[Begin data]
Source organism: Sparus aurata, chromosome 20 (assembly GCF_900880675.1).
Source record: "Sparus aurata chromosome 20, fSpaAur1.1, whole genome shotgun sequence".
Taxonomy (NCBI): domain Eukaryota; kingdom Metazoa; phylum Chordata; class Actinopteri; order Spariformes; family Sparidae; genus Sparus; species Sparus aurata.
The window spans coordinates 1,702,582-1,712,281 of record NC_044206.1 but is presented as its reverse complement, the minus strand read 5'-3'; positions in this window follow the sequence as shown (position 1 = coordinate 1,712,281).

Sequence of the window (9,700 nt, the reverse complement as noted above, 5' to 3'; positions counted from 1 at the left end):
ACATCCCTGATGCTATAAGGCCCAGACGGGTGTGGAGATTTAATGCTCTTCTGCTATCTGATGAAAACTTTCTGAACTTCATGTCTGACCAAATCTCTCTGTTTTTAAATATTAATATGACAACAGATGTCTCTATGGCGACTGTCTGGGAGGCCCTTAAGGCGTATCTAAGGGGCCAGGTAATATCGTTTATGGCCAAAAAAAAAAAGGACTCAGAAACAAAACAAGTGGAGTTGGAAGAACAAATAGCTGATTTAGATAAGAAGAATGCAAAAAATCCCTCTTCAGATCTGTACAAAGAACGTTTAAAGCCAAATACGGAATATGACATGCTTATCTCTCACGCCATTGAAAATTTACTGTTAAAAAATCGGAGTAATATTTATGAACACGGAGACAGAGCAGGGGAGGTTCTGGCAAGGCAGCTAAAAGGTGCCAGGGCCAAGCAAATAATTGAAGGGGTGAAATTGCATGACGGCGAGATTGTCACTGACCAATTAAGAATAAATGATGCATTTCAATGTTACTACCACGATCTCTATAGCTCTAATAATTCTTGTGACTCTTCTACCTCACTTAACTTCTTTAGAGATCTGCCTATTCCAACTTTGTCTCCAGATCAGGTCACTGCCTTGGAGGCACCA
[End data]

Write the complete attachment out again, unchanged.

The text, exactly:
Source organism: Sparus aurata, chromosome 20 (assembly GCF_900880675.1).
Source record: "Sparus aurata chromosome 20, fSpaAur1.1, whole genome shotgun sequence".
Taxonomy (NCBI): domain Eukaryota; kingdom Metazoa; phylum Chordata; class Actinopteri; order Spariformes; family Sparidae; genus Sparus; species Sparus aurata.
The window spans coordinates 1,702,582-1,712,281 of record NC_044206.1 but is presented as its reverse complement, the minus strand read 5'-3'; positions in this window follow the sequence as shown (position 1 = coordinate 1,712,281).

Sequence of the window (9,700 nt, the reverse complement as noted above, 5' to 3'; positions counted from 1 at the left end):
ACATCCCTGATGCTATAAGGCCCAGACGGGTGTGGAGATTTAATGCTCTTCTGCTATCTGATGAAAACTTTCTGAACTTCATGTCTGACCAAATCTCTCTGTTTTTAAATATTAATATGACAACAGATGTCTCTATGGCGACTGTCTGGGAGGCCCTTAAGGCGTATCTAAGGGGCCAGGTAATATCGTTTATGGCCAAAAAAAAAAAGGACTCAGAAACAAAACAAGTGGAGTTGGAAGAACAAATAGCTGATTTAGATAAGAAGAATGCAAAAAATCCCTCTTCAGATCTGTACAAAGAACGTTTAAAGCCAAATACGGAATATGACATGCTTATCTCTCACGCCATTGAAAATTTACTGTTAAAAAATCGGAGTAATATTTATGAACACGGAGACAGAGCAGGGGAGGTTCTGGCAAGGCAGCTAAAAGGTGCCAGGGCCAAGCAAATAATTGAAGGGGTGAAATTGCATGACGGCGAGATTGTCACTGACCAATTAAGAATAAATGATGCATTTCAATGTTACTACCACGATCTCTATAGCTCTAATAATTCTTGTGACTCTTCTACCTCACTTAACTTCTTTAGAGATCTGCCTATTCCAACTTTGTCTCCAGATCAGGTCACTGCCTTGGAGGCACCA